— Renate Roy
  • Letters matter, otherwise nobody would bother writing. While factual reporting and editorial content are important, private citizens comments are no less so. Letters are metaphorically the hooting, foot stomping, hand-clapping, head shaking, tongue-wagging ministrations of a (more…)

February 25, 2014

11 Facts About National Pi Day: March 14



Hug for Monte



No—there is not a misspelling in the title of this quiz. It is not National Pie Day. It really is National Pi Day. I elected to celebrate National Pi Day because my husband Monte is a retired physics professor (State University of New York and Slippery Rock University, Pennsylvania).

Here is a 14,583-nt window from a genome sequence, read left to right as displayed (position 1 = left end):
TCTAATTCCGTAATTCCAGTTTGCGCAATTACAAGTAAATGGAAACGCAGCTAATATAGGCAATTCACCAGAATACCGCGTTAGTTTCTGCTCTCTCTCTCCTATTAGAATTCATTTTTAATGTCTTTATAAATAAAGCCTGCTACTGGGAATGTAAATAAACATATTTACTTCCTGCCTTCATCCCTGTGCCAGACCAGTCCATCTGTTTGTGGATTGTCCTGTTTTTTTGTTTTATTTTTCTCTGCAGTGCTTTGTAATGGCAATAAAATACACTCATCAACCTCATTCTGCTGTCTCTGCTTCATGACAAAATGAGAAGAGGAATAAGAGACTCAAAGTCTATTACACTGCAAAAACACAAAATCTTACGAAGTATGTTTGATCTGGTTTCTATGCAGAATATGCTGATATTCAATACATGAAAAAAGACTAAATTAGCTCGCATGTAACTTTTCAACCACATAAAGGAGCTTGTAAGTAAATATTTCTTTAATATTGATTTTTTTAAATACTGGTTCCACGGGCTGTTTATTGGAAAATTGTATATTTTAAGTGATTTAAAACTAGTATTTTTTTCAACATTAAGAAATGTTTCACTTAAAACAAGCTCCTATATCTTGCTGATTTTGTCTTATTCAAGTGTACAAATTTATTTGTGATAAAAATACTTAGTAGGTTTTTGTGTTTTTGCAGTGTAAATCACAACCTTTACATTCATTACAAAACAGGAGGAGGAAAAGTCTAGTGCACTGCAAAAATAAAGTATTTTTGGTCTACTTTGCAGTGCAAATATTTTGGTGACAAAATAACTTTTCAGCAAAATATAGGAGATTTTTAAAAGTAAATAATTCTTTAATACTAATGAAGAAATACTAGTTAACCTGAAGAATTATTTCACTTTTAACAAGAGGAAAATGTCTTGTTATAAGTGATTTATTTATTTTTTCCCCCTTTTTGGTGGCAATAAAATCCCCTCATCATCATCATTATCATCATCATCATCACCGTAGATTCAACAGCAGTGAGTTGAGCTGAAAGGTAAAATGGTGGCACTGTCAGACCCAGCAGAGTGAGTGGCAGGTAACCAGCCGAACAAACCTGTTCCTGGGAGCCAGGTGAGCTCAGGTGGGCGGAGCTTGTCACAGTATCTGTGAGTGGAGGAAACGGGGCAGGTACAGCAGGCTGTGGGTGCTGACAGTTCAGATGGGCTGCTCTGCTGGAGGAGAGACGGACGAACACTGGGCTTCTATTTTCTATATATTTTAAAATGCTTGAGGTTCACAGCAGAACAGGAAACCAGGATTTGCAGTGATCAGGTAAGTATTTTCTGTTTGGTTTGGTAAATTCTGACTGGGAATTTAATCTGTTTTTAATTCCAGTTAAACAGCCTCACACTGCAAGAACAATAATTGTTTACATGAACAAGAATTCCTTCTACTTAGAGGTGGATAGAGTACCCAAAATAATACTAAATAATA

Hopefully you will be less confused than I am after you complete this quiz.



  1.  What is pi?
  2.  Why is National Pi Day celebrated on March 14?
  3.  What alphabet is the word pi from, and where does it fall in this alphabet?
  4.  When was the first Pi Day believed to have occurred
  5. Where was the first Pi Day believed to have occurred
  6. Name the scientist whose birthday fell on March 14
  7. Is Pi Day an officially designated day?
  8. Why is pi an irrational number?
  9. How are hat sizes determined?
  10. What does knowledge of pi contribute to society?


What is the record for computer calculation of Pi’s digits? ___________

What is the record for memorization of Pi digits? __________

Marc Umile holds a personal record of memorizing and typing out from memory how many digits?  ____________

Click on MORE to learn the answers


February 23, 2014

To be fluent in any language…which would it be?



Hugs for Daneen, Gretchen, and Ann Aberg